The Eye of the Storm

On Wednesday, October 10, 2018, our lives and homes were forever altered. Hurricane Michael blew through the Panhandle region of Florida and left a path of immense destruction in his wake. Nothing would ever be the same.

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Though we’d prepared, on the morning of October 10, at 4:30 am, John and I decided staying in our home was no longer an option. Michael was forecasted to hit our area mid-morning a powerful Category 4, potentially Category 5, hurricane. Nowhere in his path would be safe.

We called our daughters and their boyfriends, more like sons to us since the four of them have known each other and us since high school. They live together in a home in the Lynn Haven area. We told them to grab essentials and within the hour to meet us at the Panama City Surgery Center, where we would ride out the storm with other family members. My brother-in-law, a local physician and part owner of the facility, provided the sanctuary as our Plan B. We are so very grateful for his aide.

We packed essentials and fled the Cove, where our home is located. I left my new Toyota 86 sports car in the carport because the wind and rain had already made the streets too dangerous to drive in a six-speed car that low to the ground. I knew leaving that the likelihood of losing the car was great, but at the moment I didn’t care. I wanted my family safe. That’s all that mattered.

In the few hours we had prior to Michael making landfall, we helped the other families sheltering with us and prepared to ride out the monster headed our way. I called my extended family in the area, ensuring they were either safe or had fled the area. At 11:04 we lost power and phone service. The generators kicked on providing light, which in the darkest moments of the storm was a godsend.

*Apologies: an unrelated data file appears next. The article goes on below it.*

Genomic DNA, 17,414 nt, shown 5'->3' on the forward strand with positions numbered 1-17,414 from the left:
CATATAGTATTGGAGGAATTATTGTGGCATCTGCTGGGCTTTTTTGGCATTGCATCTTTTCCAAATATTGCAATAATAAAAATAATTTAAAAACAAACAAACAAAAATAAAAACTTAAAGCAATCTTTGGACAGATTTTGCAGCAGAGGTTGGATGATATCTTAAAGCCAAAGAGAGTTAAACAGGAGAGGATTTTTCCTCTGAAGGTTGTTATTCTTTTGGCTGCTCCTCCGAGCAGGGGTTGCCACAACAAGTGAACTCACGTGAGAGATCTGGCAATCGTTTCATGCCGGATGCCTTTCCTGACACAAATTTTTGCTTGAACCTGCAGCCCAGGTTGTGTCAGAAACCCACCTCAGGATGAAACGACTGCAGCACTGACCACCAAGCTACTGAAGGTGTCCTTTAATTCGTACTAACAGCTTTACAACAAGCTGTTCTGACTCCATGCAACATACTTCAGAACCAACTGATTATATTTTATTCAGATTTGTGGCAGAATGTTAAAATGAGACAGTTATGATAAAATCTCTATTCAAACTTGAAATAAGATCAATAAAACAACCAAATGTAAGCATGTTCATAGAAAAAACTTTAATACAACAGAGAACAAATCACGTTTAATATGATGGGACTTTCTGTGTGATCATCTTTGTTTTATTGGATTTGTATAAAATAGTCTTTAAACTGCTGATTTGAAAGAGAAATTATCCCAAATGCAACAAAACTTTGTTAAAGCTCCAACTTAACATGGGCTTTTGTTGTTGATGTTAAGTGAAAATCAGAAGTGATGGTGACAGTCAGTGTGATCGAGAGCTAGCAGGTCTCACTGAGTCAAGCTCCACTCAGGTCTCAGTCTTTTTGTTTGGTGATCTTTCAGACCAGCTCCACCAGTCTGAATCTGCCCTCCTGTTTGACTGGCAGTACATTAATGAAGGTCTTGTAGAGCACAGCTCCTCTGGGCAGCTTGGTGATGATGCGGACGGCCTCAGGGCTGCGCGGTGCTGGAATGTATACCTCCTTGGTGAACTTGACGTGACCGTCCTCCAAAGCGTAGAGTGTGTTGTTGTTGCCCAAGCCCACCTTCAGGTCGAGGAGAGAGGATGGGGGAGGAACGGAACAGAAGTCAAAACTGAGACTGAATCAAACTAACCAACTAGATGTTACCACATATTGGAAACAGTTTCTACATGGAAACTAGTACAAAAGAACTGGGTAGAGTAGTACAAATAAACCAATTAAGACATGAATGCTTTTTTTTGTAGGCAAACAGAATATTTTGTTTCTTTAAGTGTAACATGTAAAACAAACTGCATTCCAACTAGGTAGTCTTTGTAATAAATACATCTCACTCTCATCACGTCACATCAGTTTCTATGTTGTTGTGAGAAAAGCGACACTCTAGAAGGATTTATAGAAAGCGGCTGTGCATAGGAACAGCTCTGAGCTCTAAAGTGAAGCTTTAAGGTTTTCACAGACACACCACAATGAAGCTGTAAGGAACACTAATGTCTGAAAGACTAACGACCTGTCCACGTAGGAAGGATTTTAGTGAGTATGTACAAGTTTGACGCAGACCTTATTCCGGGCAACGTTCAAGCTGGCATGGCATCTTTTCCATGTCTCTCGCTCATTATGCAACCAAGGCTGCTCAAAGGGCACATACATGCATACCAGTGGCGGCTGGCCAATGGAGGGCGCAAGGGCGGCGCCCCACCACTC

By 11:11, Michael was making landfall with sustained winds of 155 mph and gusts reaching 185 mph. The eye of the storm passed a mere 25 miles from Panama City where we were located, battering the building we’d taken shelter in. We could hear transformers exploding all around us. The sound of trees snapping and debris hitting the building was like nothing I’d ever experienced. Frightened and praying, we huddled together in the interior of the building.

For nearly four hours the storm was relentless. The lobby doors had been breached and we could hear ceiling tiles falling and metal roofing being ripped off the mezzanine out front. The walls seemed to be breathing. We could feel the air pressure around us dropping with each successive hour Michael battered our city.

The eyewall skirted our area as it made its way inland over Mexico Beach, Callaway, and Tyndall Air Force Base. In our area, we never got a reprieve from the wind and rain, but we were together and safe. As long as I could see my daughters, hold their hands and shelter in my husband’s embrace, I would withstand the storm.

As the winds began to lessen, we began to breathe again. We’d survived the worst, but the aftermath was just beginning.

In a lot of ways, it felt surreal. Growing up in this area, I’d seen many storms hit the Gulf Coast, had even ridden out a few, but never had I experienced anything like this. Still, I was unprepared for the destruction that awaited us outside our safe haven.

Next installment: In the Aftermath of a Monster